Indiana—like the rest of the nation—is grappling with a substance use crisis that has spiked since the pandemic began. Our willingness to try new approaches aimed at addressing addiction could mean the difference between life and death for thousands of people each year in our state.
Overdose fatalities rose more than 21% in Indiana last year, according to recent data from the U.S. Centers for Disease Control and Prevention. That jump was even higher than the 15% increase across the United States, and it follows a year of record-breaking overdose deaths in Indiana and nationwide in 2020. Nearly 2,800 Hoosiers lost their lives due to an overdose in 2021, equivalent to the population of Indiana towns such as Loogootee, LaGrange and Winamac.
These deaths devastate families, and the consequences touch all of us. Not only have states and the federal government lost billions of dollars in tax revenue due to the opioid epidemic, but the increase in substance misuse from 2020 to 2021 is estimated to account for some of the recent decline in prime-age labor-force participation.
The urgency of Indiana’s substance use crisis demands bold actions rooted in data. In addition to significantly expanding treatment and harm-reduction supports for people grappling with addiction, we must also update policies that are unintentionally contributing to overdose deaths. One such policy is Indiana’s Good Samaritan law. The law provides immunity from civil liability to individuals who witness emergency events and attempt to provide assistance in good faith, such as through calling 911.
The law is making some positive impact. In 2018, a statewide study found that Hoosiers with knowledge of the Good Samaritan law were more likely to contact emergency services, thereby helping overdose victims get life-saving treatment.
However, as written, the law protects only those who witness an overdose—not the overdose victims themselves. That’s problematic because of two separate laws that incriminate drug users.
The first is an Indiana statute that prohibits possession of a syringe for the use of controlled substances or prescription drugs, and the other is a law that prohibits the possession of drug paraphernalia altogether. What this means is that, if individuals who overdose are found with syringes or other paraphernalia, they’re subject to arrest if they survive.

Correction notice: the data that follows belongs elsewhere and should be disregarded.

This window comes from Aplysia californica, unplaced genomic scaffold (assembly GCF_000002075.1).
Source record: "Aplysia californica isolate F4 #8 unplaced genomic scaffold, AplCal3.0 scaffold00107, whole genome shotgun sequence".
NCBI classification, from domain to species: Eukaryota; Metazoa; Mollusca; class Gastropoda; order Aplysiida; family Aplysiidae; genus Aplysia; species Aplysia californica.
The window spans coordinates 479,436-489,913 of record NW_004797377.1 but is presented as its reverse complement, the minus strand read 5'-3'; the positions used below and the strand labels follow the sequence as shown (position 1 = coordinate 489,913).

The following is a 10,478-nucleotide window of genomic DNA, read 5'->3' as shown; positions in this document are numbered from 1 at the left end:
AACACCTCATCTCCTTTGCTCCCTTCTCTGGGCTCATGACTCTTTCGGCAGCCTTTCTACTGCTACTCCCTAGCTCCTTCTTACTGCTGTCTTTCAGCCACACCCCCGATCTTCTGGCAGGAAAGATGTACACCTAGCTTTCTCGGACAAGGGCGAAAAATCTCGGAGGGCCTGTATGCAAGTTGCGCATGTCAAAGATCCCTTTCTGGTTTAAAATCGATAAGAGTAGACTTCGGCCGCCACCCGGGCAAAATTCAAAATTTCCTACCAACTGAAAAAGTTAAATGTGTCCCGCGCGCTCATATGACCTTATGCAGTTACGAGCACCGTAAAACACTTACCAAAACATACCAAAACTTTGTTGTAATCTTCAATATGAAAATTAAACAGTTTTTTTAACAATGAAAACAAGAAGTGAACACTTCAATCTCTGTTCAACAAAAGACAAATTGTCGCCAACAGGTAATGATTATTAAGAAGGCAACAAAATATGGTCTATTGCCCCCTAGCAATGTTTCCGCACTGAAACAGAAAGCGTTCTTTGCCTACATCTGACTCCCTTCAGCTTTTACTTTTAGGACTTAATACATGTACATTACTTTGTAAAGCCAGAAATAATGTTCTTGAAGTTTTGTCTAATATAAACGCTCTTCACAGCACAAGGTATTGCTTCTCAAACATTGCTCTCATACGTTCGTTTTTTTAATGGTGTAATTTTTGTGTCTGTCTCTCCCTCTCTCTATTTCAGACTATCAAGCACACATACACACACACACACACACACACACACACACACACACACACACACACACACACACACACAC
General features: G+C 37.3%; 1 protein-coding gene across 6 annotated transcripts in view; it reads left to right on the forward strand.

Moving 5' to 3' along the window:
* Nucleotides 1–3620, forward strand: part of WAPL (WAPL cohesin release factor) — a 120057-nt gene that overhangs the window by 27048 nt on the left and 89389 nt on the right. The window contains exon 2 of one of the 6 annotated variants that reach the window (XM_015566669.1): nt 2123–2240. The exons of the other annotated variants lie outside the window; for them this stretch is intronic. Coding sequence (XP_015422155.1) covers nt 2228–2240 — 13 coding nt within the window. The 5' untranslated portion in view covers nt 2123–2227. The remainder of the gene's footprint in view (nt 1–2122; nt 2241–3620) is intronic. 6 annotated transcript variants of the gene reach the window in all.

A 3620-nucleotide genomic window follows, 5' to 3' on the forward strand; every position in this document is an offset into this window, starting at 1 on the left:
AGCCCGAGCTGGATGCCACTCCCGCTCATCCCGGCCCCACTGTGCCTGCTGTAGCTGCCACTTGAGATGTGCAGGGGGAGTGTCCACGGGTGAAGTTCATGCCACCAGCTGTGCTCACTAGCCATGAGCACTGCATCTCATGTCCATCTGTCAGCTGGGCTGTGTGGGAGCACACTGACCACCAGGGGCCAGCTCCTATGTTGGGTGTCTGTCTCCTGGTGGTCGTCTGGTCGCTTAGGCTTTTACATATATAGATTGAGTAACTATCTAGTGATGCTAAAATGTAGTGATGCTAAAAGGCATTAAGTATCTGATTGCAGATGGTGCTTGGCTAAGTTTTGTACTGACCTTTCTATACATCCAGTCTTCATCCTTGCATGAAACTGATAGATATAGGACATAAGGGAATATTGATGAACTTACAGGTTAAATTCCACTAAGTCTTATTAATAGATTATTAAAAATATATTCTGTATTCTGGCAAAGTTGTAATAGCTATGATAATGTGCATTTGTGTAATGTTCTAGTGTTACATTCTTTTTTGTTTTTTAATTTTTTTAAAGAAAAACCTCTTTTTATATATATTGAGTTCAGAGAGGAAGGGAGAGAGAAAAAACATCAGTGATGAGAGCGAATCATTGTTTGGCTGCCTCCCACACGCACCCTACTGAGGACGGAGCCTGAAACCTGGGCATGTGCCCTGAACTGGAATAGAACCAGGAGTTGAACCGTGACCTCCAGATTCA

Unfortunately, this means people seeking support from programs such as Marion County’s Safe Syringe Access and Support Program—which provides clean needles to intravenous drug users, HIV and hepatitis C testing, and referrals for addiction treatment services—might be less likely to ask for help and more likely to die of an overdose. A 2021 study co-authored by sociologist Bradley Ray and three colleagues at the Center for Behavioral Health and Justice at Detroit’s Wayne State University found that people in Indianapolis arrested for syringe possession from 2017 through 2019 were significantly more likely to die from a fatal drug overdose later.
Moreover, many Hoosiers are unaware of the Good Samaritan law or don’t understand it. The statewide 2018 study found that Hoosiers who witnessed an overdose but did not call 911 were afraid of repercussions.
To save more lives, Indiana should update its Good Samaritan law to provide explicit protections for individuals who overdose—including overdose victims possessing syringes or other drug paraphernalia.
We then need to clearly communicate these protections to increase awareness among law enforcement and the general public. That could encourage more drug users to access supports that can help them enter treatment and—hopefully—achieve life-long recovery.•
Fiddian-Green is president and CEO of the Richard M. Fairbanks Foundation, whose mission is to advance the vitality of Indianapolis and the well-being of its people. Send comments to firstname.lastname@example.org.
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